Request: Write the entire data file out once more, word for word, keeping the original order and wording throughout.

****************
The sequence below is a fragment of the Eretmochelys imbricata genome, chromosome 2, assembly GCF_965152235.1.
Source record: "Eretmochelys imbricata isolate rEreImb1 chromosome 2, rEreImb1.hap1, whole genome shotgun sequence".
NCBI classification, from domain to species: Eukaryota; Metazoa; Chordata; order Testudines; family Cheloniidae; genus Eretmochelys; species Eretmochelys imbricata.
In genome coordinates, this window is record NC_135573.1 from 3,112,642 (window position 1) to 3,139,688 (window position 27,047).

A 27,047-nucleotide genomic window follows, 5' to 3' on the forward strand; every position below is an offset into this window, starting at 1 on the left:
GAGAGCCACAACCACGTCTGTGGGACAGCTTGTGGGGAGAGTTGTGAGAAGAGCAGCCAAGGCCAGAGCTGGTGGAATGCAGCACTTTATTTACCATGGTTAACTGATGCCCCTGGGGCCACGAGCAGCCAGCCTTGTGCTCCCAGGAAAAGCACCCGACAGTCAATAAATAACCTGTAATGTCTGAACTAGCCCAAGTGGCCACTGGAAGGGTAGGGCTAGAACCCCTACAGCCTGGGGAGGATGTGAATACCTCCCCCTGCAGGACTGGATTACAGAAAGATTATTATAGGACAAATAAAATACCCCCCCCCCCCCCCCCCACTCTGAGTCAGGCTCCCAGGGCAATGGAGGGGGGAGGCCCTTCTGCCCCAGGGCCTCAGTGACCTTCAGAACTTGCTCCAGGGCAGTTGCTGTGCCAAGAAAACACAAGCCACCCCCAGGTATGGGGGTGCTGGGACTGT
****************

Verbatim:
The sequence below is a fragment of the Eretmochelys imbricata genome, chromosome 2, assembly GCF_965152235.1.
Source record: "Eretmochelys imbricata isolate rEreImb1 chromosome 2, rEreImb1.hap1, whole genome shotgun sequence".
NCBI classification, from domain to species: Eukaryota; Metazoa; Chordata; order Testudines; family Cheloniidae; genus Eretmochelys; species Eretmochelys imbricata.
In genome coordinates, this window is record NC_135573.1 from 3,112,642 (window position 1) to 3,139,688 (window position 27,047).

A 27,047-nucleotide genomic window follows, 5' to 3' on the forward strand; every position below is an offset into this window, starting at 1 on the left:
GAGAGCCACAACCACGTCTGTGGGACAGCTTGTGGGGAGAGTTGTGAGAAGAGCAGCCAAGGCCAGAGCTGGTGGAATGCAGCACTTTATTTACCATGGTTAACTGATGCCCCTGGGGCCACGAGCAGCCAGCCTTGTGCTCCCAGGAAAAGCACCCGACAGTCAATAAATAACCTGTAATGTCTGAACTAGCCCAAGTGGCCACTGGAAGGGTAGGGCTAGAACCCCTACAGCCTGGGGAGGATGTGAATACCTCCCCCTGCAGGACTGGATTACAGAAAGATTATTATAGGACAAATAAAATACCCCCCCCCCCCCCCCCCACTCTGAGTCAGGCTCCCAGGGCAATGGAGGGGGGAGGCCCTTCTGCCCCAGGGCCTCAGTGACCTTCAGAACTTGCTCCAGGGCAGTTGCTGTGCCAAGAAAACACAAGCCACCCCCAGGTATGGGGGTGCTGGGACTGT